ACCRA, Ghana (AP) - Urged to wield the "power of the thumb," Ghana's people exercised it in force Tuesday - pressing ink-moistened thumbs to ballots in an presidential election marking the growing steadiness of some older democracies in sub-Saharan Africa.
Voters were deciding the re-election bid of economic reformer President John Kufuor, waiting for hours in lines that built long before dawn in the Atlantic coast capital.
"I didn't mind at all," said 35-year-old commercial driver David Adu-Sarpong, dismissing a wait that began at 4:20 a.m. "My vote is my power."
Ghanaians hope the "power of the thumb" - a phrase plastered on posters across the West African nation - would prolong more than a decade of peace in a country where coups once were commonplace and democracy was dismissed by the butt of a gun.
Senegal and Mali, among others, since have seen opposition figures gain the top office. Easing of Cold War tensions that fed decades of conflict is helping some other African nations start or stabilize democracies. In the Sahara nation of Niger on Tuesday, provisional results showed President Mamadou Tandja winning re-election in a vote that monitors said was free and fair - making Tandja the first elected leader in that West African nation's history to complete a term without assassination or coup.
Kufuor's election in 2000 marked the first peaceful transition of power in Ghana since it gained independence from Britain in 1957.
Ghana was the first former colony in Africa to win independence, igniting a fierce independence movement that swept the continent in the early 1960s. That place in history is a point of pride for Ghanaians, who feel the 2000 elections did much to reclaim their legacy in a region ripped apart by political instability and corruption.
Radio DJs, pastors and government officials preached peace and tolerance ahead of the vote.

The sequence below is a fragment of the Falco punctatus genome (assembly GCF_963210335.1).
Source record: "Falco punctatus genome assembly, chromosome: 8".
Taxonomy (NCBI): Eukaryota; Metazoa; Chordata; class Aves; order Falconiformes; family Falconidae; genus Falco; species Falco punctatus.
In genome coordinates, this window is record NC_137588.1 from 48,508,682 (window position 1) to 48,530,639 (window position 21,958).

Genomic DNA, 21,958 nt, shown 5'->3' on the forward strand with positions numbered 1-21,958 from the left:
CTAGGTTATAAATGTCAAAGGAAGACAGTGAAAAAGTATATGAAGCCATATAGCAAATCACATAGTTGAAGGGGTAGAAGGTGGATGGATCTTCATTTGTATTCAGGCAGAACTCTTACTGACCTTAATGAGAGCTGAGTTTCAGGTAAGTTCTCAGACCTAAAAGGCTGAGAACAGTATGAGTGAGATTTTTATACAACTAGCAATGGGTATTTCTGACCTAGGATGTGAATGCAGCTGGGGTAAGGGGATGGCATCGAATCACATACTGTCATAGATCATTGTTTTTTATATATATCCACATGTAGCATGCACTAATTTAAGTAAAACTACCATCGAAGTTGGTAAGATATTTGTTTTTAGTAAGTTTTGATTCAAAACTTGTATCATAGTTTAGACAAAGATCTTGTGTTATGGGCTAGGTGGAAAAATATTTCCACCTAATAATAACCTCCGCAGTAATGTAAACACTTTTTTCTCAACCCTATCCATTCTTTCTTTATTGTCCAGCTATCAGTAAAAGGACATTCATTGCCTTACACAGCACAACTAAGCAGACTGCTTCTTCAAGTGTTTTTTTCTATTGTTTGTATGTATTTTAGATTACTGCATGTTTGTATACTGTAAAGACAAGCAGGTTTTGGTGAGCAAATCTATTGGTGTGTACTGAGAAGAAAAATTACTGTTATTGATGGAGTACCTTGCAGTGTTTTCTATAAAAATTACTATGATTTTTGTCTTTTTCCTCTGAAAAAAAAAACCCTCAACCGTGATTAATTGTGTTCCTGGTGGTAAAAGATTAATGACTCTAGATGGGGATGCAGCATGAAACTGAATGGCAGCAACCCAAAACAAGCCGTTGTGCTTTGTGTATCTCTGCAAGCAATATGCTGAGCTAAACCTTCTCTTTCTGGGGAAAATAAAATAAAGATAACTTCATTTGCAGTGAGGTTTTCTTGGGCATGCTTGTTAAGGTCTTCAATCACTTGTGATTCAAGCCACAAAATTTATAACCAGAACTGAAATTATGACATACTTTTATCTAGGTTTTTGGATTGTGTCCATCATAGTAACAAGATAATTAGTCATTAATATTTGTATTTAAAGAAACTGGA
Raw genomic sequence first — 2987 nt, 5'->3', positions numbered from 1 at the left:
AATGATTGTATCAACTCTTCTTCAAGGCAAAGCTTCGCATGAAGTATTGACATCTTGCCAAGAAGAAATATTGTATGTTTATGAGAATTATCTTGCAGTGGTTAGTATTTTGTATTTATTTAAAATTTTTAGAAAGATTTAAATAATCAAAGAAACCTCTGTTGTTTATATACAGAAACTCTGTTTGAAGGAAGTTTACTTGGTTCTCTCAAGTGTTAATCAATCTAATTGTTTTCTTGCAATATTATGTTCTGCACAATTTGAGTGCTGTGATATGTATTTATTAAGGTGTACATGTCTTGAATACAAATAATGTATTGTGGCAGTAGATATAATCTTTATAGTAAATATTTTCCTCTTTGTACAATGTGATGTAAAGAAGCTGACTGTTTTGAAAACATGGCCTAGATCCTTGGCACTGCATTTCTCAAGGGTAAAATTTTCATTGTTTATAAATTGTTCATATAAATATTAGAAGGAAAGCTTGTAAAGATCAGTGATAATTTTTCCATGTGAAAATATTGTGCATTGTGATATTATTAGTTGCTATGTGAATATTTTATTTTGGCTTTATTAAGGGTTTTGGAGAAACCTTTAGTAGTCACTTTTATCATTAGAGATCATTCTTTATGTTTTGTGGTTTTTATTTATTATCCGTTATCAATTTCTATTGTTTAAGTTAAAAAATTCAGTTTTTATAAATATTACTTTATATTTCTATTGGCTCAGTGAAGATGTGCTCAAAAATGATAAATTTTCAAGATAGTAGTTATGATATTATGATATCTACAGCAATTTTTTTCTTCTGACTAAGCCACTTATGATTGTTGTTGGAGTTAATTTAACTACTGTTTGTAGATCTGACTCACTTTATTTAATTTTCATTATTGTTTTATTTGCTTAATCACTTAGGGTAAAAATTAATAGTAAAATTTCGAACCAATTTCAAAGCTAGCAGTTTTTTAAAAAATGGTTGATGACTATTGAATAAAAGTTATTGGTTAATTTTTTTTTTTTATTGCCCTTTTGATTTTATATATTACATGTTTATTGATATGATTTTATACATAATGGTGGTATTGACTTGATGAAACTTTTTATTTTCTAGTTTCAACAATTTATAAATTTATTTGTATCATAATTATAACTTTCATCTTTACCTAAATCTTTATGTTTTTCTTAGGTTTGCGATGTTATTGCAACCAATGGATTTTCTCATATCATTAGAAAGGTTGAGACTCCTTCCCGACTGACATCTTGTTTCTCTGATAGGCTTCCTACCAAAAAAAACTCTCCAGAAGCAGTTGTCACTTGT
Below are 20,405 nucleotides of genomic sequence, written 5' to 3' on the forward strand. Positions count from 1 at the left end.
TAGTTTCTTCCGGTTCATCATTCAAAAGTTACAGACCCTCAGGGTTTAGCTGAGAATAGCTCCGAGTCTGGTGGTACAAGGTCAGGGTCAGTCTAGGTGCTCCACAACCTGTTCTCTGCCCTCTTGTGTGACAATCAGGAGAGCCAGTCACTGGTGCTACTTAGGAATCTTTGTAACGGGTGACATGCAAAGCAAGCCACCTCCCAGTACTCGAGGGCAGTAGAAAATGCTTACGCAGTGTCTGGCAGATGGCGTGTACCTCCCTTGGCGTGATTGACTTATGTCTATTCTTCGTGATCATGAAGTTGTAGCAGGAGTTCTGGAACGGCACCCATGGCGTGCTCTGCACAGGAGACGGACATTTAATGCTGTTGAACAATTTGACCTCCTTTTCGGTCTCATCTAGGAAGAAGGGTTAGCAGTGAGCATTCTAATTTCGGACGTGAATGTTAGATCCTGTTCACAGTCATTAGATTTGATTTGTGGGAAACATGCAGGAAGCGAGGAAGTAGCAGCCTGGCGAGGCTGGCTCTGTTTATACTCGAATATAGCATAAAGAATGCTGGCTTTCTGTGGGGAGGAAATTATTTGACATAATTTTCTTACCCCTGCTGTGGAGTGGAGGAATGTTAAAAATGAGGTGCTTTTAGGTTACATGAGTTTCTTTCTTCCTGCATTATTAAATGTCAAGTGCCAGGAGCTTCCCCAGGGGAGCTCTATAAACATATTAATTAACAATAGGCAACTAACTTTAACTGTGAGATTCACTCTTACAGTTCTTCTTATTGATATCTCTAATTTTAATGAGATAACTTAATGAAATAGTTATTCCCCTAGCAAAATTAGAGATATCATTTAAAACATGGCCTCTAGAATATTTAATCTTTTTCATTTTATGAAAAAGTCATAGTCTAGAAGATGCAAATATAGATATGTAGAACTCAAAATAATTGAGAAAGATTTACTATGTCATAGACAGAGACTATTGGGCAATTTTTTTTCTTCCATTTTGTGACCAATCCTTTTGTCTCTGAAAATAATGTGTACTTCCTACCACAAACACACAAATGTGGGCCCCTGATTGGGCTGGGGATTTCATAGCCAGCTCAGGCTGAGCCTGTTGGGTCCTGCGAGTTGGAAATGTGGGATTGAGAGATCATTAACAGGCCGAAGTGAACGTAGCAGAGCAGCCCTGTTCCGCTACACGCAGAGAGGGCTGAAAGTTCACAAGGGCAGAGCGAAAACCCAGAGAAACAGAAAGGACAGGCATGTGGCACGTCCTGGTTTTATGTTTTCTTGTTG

"We must demonstrate to the rest of the world, particularly Africa," declared an editorial in the Daily Graphic, Ghana's biggest newspaper, "that when we say we were the first sub-Saharan African country to gain independence, that it is not for cosmetic purposes."
Democratic and economic development were the major campaign issues.
Kufuor inherited an emerging economy from Rawlings, who had put in place economic formulas suggested by the World Bank and International Monetary Fund. Rawlings also held free and fair elections in 1992 and 1996, in which he soundly defeated Kufuor.
Kufuor's microeconomic policies and attention to bolstering the private sector have improved the economy, particularly cocoa exports, Ghana's biggest industry, along with gold mining and tourism. This year's cocoa crop was the largest since 1965.
People also credit Kufuor for maintaining a quality of life rarely seen on the continent: In Ghana, roads are paved, traffic lights work, electricity runs and police respond when called.
Per capita income has risen, yet the average Ghanaian still only earns $450 per year. According to the government, unemployment is at 20 percent.
"Whoever wins needs to create jobs," said Emma Tandon, 25, who stood in line at Accra's Nkrumah Flats polling station. "Most of us students who've finished school are still sitting at home. Four years ago they promised us jobs, and look at me, I'm still here."
Electoral Commission chairman Kwadwo Afari-Gyen reported turnout "very high" and said he expected most of the 10 million eligible voters to cast ballots. No major irregularities were reported Tuesday, although international monitors withheld definitive judgment until after the vote.